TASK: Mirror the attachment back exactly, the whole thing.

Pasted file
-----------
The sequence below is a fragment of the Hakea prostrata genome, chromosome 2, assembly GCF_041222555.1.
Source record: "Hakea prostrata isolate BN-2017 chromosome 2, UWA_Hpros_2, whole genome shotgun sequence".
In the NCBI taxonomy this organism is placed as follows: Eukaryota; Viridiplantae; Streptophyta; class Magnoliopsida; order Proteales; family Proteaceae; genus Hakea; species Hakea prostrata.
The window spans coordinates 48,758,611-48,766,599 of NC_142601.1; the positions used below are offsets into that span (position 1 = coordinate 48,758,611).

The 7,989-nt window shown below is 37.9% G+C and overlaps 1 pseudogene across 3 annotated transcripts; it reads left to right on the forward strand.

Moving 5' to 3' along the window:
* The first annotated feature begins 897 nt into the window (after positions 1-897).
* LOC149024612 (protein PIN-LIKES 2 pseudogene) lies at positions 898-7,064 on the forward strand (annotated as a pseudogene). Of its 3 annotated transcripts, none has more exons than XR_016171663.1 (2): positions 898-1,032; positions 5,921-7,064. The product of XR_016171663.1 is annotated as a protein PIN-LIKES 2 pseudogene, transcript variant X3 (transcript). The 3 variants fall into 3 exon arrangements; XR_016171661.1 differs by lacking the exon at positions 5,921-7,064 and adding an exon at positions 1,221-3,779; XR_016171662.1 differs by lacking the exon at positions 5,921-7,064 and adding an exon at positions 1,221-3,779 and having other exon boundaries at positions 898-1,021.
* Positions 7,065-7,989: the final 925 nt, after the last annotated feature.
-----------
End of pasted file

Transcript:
The sequence below is a fragment of the Hakea prostrata genome, chromosome 2, assembly GCF_041222555.1.
Source record: "Hakea prostrata isolate BN-2017 chromosome 2, UWA_Hpros_2, whole genome shotgun sequence".
In the NCBI taxonomy this organism is placed as follows: Eukaryota; Viridiplantae; Streptophyta; class Magnoliopsida; order Proteales; family Proteaceae; genus Hakea; species Hakea prostrata.
The window spans coordinates 48,758,611-48,766,599 of NC_142601.1; the positions used below are offsets into that span (position 1 = coordinate 48,758,611).

The 7,989-nt window shown below is 37.9% G+C and overlaps 1 pseudogene across 3 annotated transcripts; it reads left to right on the forward strand.

Moving 5' to 3' along the window:
* The first annotated feature begins 897 nt into the window (after positions 1-897).
* LOC149024612 (protein PIN-LIKES 2 pseudogene) lies at positions 898-7,064 on the forward strand (annotated as a pseudogene). Of its 3 annotated transcripts, none has more exons than XR_016171663.1 (2): positions 898-1,032; positions 5,921-7,064. The product of XR_016171663.1 is annotated as a protein PIN-LIKES 2 pseudogene, transcript variant X3 (transcript). The 3 variants fall into 3 exon arrangements; XR_016171661.1 differs by lacking the exon at positions 5,921-7,064 and adding an exon at positions 1,221-3,779; XR_016171662.1 differs by lacking the exon at positions 5,921-7,064 and adding an exon at positions 1,221-3,779 and having other exon boundaries at positions 898-1,021.
* Positions 7,065-7,989: the final 925 nt, after the last annotated feature.